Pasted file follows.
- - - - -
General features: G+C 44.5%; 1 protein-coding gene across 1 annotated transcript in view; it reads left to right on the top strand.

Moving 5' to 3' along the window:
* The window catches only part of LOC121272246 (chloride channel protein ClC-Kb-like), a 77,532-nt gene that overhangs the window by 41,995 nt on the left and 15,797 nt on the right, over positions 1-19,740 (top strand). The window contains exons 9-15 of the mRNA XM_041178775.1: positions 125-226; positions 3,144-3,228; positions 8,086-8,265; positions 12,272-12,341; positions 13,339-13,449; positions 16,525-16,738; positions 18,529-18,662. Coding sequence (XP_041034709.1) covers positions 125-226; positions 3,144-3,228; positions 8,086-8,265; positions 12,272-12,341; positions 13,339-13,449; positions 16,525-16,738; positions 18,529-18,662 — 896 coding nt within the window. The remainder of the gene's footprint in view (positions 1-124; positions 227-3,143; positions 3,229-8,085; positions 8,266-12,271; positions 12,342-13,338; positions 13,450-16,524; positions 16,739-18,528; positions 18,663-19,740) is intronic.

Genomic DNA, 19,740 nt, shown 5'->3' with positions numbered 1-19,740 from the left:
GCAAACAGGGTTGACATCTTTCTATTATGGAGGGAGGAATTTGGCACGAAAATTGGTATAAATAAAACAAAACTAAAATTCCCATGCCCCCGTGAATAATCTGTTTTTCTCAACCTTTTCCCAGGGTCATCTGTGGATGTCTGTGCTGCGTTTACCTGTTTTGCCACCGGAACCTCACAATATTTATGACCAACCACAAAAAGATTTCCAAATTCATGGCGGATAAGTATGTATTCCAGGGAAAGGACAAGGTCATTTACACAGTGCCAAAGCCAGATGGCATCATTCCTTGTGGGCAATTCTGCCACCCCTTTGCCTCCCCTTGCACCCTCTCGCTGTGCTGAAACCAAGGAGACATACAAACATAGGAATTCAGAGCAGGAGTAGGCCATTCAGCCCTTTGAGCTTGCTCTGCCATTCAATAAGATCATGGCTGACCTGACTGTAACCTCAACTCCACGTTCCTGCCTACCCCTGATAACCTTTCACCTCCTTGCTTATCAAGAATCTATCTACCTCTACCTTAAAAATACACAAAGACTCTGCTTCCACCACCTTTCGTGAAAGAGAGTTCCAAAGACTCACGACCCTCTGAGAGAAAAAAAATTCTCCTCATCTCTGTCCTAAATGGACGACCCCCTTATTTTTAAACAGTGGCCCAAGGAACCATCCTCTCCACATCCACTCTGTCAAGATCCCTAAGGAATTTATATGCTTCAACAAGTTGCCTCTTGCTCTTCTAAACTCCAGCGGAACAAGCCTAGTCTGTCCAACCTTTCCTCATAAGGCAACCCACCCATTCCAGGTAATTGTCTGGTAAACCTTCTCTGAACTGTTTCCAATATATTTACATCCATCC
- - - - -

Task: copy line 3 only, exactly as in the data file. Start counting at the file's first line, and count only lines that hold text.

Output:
* The window catches only part of LOC121272246 (chloride channel protein ClC-Kb-like), a 77,532-nt gene that overhangs the window by 41,995 nt on the left and 15,797 nt on the right, over positions 1-19,740 (top strand). The window contains exons 9-15 of the mRNA XM_041178775.1: positions 125-226; positions 3,144-3,228; positions 8,086-8,265; positions 12,272-12,341; positions 13,339-13,449; positions 16,525-16,738; positions 18,529-18,662. Coding sequence (XP_041034709.1) covers positions 125-226; positions 3,144-3,228; positions 8,086-8,265; positions 12,272-12,341; positions 13,339-13,449; positions 16,525-16,738; positions 18,529-18,662 — 896 coding nt within the window. The remainder of the gene's footprint in view (positions 1-124; positions 227-3,143; positions 3,229-8,085; positions 8,266-12,271; positions 12,342-13,338; positions 13,450-16,524; positions 16,739-18,528; positions 18,663-19,740) is intronic.